City Guide: Cape Town
A guide to Cape Town written by RADAR 2013 playwright Amy Jephta (Free Falling Bird).
Best place to see new plays, new work and why…
Alexander Bar Upstairs a tiny, 60 seater theatre space above an always-busy bar. They showcase new work, work in progress, any and all genres, shows rotate nightly and rarely run for more than a week. With a well timed visit you can most likely see something different every night. It’s also one of the only venues that present readings of new writing at a monthly event called PlayThings, so you can follow pieces from start to finish. And the owner is a playwright.
Best place to have a coffee and write
Cape Town has a glut of coffee shops and creative spaces, but my favourite is Field Office in Woodstock. Great, strong coffee, free wifi, and plenty of open space and plug points. It’s mostly filled with freelancers and creative types, and usually doesn’t get too loud or crowded. It’s good for a long day of writing, in summer or winter, with few disturbances.
The playwriting/theatre/artistic community in Cape Town is…
Resourceful. They can make anything work – limited space, impossible time, no money, theatre will still happen.
Where to go to get inspired
Avoid indoor shopping malls and stay outside for as long as possible. Cape Town has great urban parks, beachside promenade walks, mountains and sea, pretty much everything when it comes to natural beauty. The Sea Point promenade is great for early morning or late afternoon walks, a meander right next to the ocean will take you about an hour. The Company’s Gardens is a lush park right in the middle of the city, a great place to take a stroll or lie flat on your back and stare at the sky. It’s also within spitting distance of the National Gallery and the South African national museum.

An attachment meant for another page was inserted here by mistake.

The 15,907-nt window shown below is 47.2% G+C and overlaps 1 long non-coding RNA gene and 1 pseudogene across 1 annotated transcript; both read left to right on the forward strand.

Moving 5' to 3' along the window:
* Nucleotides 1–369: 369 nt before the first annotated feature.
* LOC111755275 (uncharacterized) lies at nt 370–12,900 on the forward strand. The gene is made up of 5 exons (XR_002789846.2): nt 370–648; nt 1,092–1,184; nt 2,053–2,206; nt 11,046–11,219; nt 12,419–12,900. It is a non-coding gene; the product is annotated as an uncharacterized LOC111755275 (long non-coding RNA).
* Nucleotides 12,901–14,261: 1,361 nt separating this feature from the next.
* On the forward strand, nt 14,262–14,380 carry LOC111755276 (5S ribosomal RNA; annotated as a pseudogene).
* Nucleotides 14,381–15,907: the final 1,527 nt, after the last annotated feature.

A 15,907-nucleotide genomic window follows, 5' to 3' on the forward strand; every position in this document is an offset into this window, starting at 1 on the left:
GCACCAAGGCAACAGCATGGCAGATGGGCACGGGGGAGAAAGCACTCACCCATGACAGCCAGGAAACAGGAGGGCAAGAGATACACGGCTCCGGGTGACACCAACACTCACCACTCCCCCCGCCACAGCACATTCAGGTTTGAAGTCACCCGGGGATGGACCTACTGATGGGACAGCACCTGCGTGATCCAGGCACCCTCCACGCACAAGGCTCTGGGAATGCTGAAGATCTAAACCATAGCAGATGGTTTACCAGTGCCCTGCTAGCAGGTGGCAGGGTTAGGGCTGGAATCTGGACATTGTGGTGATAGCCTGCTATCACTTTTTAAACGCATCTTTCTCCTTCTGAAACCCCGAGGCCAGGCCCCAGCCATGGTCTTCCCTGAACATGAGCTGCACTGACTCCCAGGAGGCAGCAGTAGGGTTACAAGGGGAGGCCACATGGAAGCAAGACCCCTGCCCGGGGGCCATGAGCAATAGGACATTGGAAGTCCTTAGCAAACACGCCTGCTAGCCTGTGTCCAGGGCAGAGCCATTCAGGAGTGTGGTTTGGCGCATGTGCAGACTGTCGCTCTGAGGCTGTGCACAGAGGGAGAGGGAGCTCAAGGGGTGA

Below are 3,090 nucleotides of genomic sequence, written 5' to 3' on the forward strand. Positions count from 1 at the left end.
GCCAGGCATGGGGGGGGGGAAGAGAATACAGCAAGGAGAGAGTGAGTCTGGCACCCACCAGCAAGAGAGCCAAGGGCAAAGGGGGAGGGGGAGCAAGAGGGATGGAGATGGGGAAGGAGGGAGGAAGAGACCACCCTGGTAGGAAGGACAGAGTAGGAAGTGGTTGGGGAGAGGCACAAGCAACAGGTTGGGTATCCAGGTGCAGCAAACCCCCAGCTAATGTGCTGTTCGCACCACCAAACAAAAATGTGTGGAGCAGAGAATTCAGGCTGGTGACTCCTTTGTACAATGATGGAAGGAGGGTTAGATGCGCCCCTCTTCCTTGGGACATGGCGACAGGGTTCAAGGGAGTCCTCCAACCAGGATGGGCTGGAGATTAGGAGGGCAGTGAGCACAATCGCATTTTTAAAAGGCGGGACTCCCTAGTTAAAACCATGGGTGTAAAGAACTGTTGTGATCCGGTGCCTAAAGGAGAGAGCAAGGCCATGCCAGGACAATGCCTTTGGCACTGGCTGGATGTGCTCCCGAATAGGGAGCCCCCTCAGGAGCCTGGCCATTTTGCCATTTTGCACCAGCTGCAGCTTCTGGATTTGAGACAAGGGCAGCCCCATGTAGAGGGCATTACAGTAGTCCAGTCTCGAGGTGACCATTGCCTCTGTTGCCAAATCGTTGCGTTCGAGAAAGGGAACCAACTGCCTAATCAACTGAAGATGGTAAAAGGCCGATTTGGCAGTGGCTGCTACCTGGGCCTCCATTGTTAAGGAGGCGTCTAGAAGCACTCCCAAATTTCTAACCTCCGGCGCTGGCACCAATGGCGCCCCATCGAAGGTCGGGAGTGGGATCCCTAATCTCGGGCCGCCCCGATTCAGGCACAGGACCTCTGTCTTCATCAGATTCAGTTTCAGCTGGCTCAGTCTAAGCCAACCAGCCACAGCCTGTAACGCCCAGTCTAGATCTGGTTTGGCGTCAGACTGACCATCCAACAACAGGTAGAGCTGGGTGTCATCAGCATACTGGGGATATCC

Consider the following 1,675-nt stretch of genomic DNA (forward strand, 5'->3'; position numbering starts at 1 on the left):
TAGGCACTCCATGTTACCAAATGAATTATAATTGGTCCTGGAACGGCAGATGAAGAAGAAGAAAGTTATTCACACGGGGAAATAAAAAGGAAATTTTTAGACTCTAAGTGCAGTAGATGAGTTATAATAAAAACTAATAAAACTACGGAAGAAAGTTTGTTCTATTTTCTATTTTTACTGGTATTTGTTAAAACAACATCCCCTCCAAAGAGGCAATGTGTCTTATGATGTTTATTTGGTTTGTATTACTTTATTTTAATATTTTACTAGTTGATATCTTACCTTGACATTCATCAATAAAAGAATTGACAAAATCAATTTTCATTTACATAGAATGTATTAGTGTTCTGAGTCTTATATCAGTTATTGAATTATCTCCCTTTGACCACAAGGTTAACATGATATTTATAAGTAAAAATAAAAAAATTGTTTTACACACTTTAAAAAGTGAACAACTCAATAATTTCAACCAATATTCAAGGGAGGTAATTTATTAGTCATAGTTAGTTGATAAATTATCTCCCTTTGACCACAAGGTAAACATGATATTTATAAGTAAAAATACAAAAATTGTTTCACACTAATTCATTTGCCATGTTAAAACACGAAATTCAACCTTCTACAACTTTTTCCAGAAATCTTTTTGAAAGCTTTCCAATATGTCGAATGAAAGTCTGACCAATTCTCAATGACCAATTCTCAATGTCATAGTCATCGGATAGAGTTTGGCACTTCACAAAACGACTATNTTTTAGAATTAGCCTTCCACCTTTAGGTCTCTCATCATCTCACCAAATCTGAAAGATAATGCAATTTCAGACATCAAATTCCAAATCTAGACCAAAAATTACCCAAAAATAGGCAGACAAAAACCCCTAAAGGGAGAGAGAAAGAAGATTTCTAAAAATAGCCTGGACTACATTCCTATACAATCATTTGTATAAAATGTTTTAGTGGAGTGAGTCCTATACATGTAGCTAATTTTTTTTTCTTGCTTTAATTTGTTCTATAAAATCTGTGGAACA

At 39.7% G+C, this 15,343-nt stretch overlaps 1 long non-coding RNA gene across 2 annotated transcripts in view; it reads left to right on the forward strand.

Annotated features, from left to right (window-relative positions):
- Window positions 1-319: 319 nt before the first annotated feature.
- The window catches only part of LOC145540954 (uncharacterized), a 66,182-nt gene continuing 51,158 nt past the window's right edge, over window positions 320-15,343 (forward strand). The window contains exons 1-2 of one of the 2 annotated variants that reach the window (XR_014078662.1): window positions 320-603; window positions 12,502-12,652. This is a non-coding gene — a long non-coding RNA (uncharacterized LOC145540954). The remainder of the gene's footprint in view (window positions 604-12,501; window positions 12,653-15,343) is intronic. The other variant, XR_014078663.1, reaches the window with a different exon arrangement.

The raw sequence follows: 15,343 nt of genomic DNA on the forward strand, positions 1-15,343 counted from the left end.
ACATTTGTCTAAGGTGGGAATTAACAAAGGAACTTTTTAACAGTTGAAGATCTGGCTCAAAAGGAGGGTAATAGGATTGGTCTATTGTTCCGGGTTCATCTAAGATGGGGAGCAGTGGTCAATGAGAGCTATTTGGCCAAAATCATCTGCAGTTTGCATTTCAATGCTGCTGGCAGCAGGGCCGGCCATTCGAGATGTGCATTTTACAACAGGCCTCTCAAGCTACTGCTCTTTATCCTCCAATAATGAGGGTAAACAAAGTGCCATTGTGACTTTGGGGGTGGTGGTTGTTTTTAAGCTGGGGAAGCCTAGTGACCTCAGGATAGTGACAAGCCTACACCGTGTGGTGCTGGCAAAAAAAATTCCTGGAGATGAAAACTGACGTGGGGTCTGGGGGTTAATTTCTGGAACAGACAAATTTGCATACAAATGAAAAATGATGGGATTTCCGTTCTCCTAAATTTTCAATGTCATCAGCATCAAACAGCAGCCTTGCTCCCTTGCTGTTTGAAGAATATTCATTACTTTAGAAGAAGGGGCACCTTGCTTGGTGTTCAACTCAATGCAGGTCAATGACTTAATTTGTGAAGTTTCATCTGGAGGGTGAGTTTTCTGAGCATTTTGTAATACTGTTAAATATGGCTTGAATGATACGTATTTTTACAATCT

New Plays from Cape Town are…
Sprouting up everywhere, but they rarely get outside the country because only a trickle of plays get published annually. So if you want to read new plays from Cape Town, get in touch with individual writers or companies and ask them to send you scripts on email.
Some new plays from Cape Town are: The View, seen at Edinburgh Fringe Festival this year. Civil Parting by Nicholas Spagnoletti, seen at the Dublin Gay Theatre Festival. The Kingmakers by Louis Viljoen, which is coming soon. And my play, All Who Pass, being developed by the Royal Court.
Three Cape Town Essentials
- There are plenty of hikes and trails to choose from around the Cape mountains, accommodating all fitness levels. They’re perfect for early risers. Aim to start at the crack of dawn to avoid the midday sun.
- Some of the best and most exciting South African jazz happens in Cape Town. Tiny venues like Straight No Chaser and The Crypt are run entirely by musicians, and there’s a gig pretty much every night.
- Capetonians are huge fans of Saturday and Sunday morning brunch. Everyone sleeps in and the city only gets going at around 10am on a weekend. Outdoor cafes are great for weekend laziness.
History of Cape Town theatre, highlight
There have been plenty, but in recent history one of my personal favourites was Rooiland, an Afrikaans play set inside South Africa’s prison system, about the infamous numbers gang. The performances haunted me for days after.
Writers to read
Playwrights Napo Masheane, Ashraf Johaardien, Omphile Molusi.
Out of Town
A drive to Simonstown, Kalk Bay and Muizenberg takes about 45 minutes from the city centre and feels like a different world. Or make a day out of wine tasting in Stellenbosch and Franschoek.
An image that represents Cape Town for you.
Of course it has to include the mountain. This is what living in Cape Town feels like to me, most of the time. The mountain grounds everything and it’s impossible not to feel dwarfed by it, and also centred by it. It’s comforting to see something bigger, older, more important than you, whenever you happen to gaze up.
Read more from our City Guide series here.